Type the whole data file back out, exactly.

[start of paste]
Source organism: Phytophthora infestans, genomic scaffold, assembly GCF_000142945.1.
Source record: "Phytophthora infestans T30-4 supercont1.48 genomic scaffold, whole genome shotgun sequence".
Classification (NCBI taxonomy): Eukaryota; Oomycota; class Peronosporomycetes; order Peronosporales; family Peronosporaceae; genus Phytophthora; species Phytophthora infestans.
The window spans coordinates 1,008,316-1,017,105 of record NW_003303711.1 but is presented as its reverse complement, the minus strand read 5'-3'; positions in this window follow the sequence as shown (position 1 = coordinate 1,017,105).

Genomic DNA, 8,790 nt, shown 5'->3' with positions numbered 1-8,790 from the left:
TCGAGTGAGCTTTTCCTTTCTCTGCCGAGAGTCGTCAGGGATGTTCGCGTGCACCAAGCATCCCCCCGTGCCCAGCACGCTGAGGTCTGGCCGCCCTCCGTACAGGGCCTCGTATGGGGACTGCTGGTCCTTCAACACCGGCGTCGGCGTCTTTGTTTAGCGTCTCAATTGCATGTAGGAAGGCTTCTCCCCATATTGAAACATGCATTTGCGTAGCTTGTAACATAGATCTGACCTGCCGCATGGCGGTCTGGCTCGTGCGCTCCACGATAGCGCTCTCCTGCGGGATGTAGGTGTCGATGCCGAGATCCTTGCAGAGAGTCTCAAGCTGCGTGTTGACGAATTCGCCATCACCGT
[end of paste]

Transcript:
Source organism: Phytophthora infestans, genomic scaffold, assembly GCF_000142945.1.
Source record: "Phytophthora infestans T30-4 supercont1.48 genomic scaffold, whole genome shotgun sequence".
Classification (NCBI taxonomy): Eukaryota; Oomycota; class Peronosporomycetes; order Peronosporales; family Peronosporaceae; genus Phytophthora; species Phytophthora infestans.
The window spans coordinates 1,008,316-1,017,105 of record NW_003303711.1 but is presented as its reverse complement, the minus strand read 5'-3'; positions in this window follow the sequence as shown (position 1 = coordinate 1,017,105).

Genomic DNA, 8,790 nt, shown 5'->3' with positions numbered 1-8,790 from the left:
TCGAGTGAGCTTTTCCTTTCTCTGCCGAGAGTCGTCAGGGATGTTCGCGTGCACCAAGCATCCCCCCGTGCCCAGCACGCTGAGGTCTGGCCGCCCTCCGTACAGGGCCTCGTATGGGGACTGCTGGTCCTTCAACACCGGCGTCGGCGTCTTTGTTTAGCGTCTCAATTGCATGTAGGAAGGCTTCTCCCCATATTGAAACATGCATTTGCGTAGCTTGTAACATAGATCTGACCTGCCGCATGGCGGTCTGGCTCGTGCGCTCCACGATAGCGCTCTCCTGCGGGATGTAGGTGTCGATGCCGAGATCCTTGCAGAGAGTCTCAAGCTGCGTGTTGACGAATTCGCCATCACCGT